Amleto Armando Roelens, also known under the moniker of Puccio, had a musical career almost entirely devoted to jazz; he was one of the first in Italy to play jazz music with his orchestra at the end of World War II, a genre that at the time was regarded as a vulgar import from the states.
After some collaborations with RAI, the Italian national public broadcasting company, the fortunate encounter with the composer Armando Sciascia led him to write arrangements for many albums released by Vedette Records (Sciascia’s own label) and, in the mid-seventies, to compose some of the rarest and most revered library music ever released.
His discography includes the cult LP “Feelings”, a release signed as Jay Richford and Gary Stevan, these names concealing the collaboration between Stefano Torossi, Sandro Brugnolini and Giancarlo Gazzani.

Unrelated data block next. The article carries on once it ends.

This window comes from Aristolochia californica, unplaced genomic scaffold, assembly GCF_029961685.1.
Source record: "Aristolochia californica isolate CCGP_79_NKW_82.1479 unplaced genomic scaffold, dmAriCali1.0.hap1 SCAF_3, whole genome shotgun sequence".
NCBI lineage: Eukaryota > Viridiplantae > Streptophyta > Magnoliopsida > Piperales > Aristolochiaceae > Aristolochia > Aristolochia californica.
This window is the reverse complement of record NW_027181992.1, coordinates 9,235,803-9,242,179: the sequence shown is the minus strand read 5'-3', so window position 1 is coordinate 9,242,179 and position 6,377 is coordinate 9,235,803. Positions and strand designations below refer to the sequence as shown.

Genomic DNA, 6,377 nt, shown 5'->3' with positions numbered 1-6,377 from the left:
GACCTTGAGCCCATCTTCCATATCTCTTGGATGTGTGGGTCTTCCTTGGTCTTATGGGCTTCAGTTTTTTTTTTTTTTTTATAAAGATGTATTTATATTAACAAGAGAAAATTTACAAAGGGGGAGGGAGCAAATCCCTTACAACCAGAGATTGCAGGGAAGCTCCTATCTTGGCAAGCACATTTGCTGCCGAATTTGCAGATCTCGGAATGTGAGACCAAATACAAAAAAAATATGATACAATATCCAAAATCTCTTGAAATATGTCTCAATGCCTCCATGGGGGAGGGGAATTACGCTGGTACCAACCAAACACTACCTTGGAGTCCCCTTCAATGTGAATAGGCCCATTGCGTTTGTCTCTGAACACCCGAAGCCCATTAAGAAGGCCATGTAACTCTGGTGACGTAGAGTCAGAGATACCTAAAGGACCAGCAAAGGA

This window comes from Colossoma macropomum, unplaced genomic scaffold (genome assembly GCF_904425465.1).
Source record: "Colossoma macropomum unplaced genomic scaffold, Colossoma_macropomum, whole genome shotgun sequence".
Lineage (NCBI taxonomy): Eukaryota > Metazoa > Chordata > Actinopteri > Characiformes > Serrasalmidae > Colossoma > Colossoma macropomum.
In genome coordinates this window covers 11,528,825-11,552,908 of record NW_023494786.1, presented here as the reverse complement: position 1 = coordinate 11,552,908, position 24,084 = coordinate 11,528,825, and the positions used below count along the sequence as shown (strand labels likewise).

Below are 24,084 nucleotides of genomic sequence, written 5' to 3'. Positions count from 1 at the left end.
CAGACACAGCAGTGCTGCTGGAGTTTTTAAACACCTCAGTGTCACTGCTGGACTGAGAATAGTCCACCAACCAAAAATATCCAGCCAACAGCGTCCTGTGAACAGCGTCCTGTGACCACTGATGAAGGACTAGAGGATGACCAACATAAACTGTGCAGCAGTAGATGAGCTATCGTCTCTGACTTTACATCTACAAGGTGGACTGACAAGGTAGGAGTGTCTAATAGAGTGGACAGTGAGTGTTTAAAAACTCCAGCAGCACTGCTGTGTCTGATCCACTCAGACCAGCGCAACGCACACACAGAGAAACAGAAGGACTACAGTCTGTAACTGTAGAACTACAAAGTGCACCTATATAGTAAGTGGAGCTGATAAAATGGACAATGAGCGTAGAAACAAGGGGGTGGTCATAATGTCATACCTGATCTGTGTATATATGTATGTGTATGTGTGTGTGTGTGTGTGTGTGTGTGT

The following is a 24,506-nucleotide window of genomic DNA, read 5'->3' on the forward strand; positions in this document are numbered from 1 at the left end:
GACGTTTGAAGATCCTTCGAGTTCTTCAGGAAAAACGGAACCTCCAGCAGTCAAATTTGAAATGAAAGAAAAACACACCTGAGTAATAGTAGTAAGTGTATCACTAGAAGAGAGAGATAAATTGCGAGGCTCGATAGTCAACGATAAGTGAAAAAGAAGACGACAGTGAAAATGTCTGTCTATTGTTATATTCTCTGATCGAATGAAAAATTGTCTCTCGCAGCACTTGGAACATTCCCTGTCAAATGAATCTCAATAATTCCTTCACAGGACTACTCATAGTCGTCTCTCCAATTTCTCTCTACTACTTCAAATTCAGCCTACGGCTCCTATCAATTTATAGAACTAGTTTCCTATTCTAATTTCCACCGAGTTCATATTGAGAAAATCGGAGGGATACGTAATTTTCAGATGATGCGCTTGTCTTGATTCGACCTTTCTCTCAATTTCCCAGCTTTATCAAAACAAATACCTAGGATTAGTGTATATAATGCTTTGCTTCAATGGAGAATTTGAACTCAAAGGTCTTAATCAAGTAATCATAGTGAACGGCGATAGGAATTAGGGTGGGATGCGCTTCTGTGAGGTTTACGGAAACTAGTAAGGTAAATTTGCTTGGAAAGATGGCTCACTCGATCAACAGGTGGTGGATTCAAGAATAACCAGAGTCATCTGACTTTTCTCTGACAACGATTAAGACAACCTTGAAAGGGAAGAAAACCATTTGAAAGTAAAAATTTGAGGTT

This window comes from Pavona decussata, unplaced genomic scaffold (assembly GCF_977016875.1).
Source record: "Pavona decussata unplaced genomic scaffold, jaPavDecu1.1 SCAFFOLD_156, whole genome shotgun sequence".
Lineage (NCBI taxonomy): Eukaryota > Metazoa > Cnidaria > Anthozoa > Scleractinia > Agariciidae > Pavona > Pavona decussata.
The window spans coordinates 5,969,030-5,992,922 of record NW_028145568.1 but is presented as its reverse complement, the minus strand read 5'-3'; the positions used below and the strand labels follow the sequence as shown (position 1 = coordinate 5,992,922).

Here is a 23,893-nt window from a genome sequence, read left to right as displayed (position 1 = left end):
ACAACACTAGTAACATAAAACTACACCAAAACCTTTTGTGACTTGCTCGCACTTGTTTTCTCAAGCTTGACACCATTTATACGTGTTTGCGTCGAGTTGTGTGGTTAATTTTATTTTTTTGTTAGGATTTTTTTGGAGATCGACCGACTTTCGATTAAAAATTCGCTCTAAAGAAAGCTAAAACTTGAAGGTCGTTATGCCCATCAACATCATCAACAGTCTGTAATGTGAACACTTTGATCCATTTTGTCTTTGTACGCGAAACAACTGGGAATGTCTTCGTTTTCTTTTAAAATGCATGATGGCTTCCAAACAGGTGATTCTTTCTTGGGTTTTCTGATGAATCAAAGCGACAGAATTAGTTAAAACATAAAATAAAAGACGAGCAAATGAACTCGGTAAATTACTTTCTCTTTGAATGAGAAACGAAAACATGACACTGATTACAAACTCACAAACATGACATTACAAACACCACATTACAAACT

“Musica per commenti sonori”, also known as “Lipstick” and released by Costanza, came in 1979 after a couple of memorable LPs, “Research Of Sound” and “Rock Satellite”, and is one of Roelen’s latest examples of library music before his death, which occurred in 1985. As in the two previous albums, the tracks are often characterized by a typical late-seventies funky mood, but they also feature some laidback moments that would fit perfectly an erotic movie soundtrack. ‘Music for all hours’ says the back cover, and that’s perfectly true. For those wishing to have fun dancing, there’s nothing better than putting the needle on tracks such as “Slip Back”, “Cobwebs”, “Leewards” and “Lipstick”, while for the hottest nightlife interludes we recommend “Rusty Letters” and “Effuse” without hesitations. Puccio Roelens style…